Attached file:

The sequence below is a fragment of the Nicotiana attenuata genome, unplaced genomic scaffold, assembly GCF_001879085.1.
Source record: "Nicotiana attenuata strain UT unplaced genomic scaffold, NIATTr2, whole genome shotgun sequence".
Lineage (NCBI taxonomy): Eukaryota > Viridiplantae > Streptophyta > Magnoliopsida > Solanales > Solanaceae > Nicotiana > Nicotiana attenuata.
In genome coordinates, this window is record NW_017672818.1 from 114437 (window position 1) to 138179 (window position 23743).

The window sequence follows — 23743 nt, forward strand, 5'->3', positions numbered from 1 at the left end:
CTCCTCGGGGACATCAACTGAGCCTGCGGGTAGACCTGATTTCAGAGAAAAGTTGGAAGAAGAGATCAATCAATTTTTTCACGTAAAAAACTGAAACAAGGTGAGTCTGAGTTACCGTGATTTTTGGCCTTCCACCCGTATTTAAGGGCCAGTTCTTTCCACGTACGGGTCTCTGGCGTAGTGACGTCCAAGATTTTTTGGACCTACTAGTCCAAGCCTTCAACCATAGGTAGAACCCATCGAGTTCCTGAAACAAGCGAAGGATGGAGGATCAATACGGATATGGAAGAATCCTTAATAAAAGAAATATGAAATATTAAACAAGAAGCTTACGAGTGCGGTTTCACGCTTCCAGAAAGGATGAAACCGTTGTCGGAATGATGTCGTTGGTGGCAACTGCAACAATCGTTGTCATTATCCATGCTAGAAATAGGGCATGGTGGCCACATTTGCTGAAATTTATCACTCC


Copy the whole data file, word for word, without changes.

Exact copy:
The sequence below is a fragment of the Nicotiana attenuata genome, unplaced genomic scaffold, assembly GCF_001879085.1.
Source record: "Nicotiana attenuata strain UT unplaced genomic scaffold, NIATTr2, whole genome shotgun sequence".
Lineage (NCBI taxonomy): Eukaryota > Viridiplantae > Streptophyta > Magnoliopsida > Solanales > Solanaceae > Nicotiana > Nicotiana attenuata.
In genome coordinates, this window is record NW_017672818.1 from 114437 (window position 1) to 138179 (window position 23743).

The window sequence follows — 23743 nt, forward strand, 5'->3', positions numbered from 1 at the left end:
CTCCTCGGGGACATCAACTGAGCCTGCGGGTAGACCTGATTTCAGAGAAAAGTTGGAAGAAGAGATCAATCAATTTTTTCACGTAAAAAACTGAAACAAGGTGAGTCTGAGTTACCGTGATTTTTGGCCTTCCACCCGTATTTAAGGGCCAGTTCTTTCCACGTACGGGTCTCTGGCGTAGTGACGTCCAAGATTTTTTGGACCTACTAGTCCAAGCCTTCAACCATAGGTAGAACCCATCGAGTTCCTGAAACAAGCGAAGGATGGAGGATCAATACGGATATGGAAGAATCCTTAATAAAAGAAATATGAAATATTAAACAAGAAGCTTACGAGTGCGGTTTCACGCTTCCAGAAAGGATGAAACCGTTGTCGGAATGATGTCGTTGGTGGCAACTGCAACAATCGTTGTCATTATCCATGCTAGAAATAGGGCATGGTGGCCACATTTGCTGAAATTTATCACTCC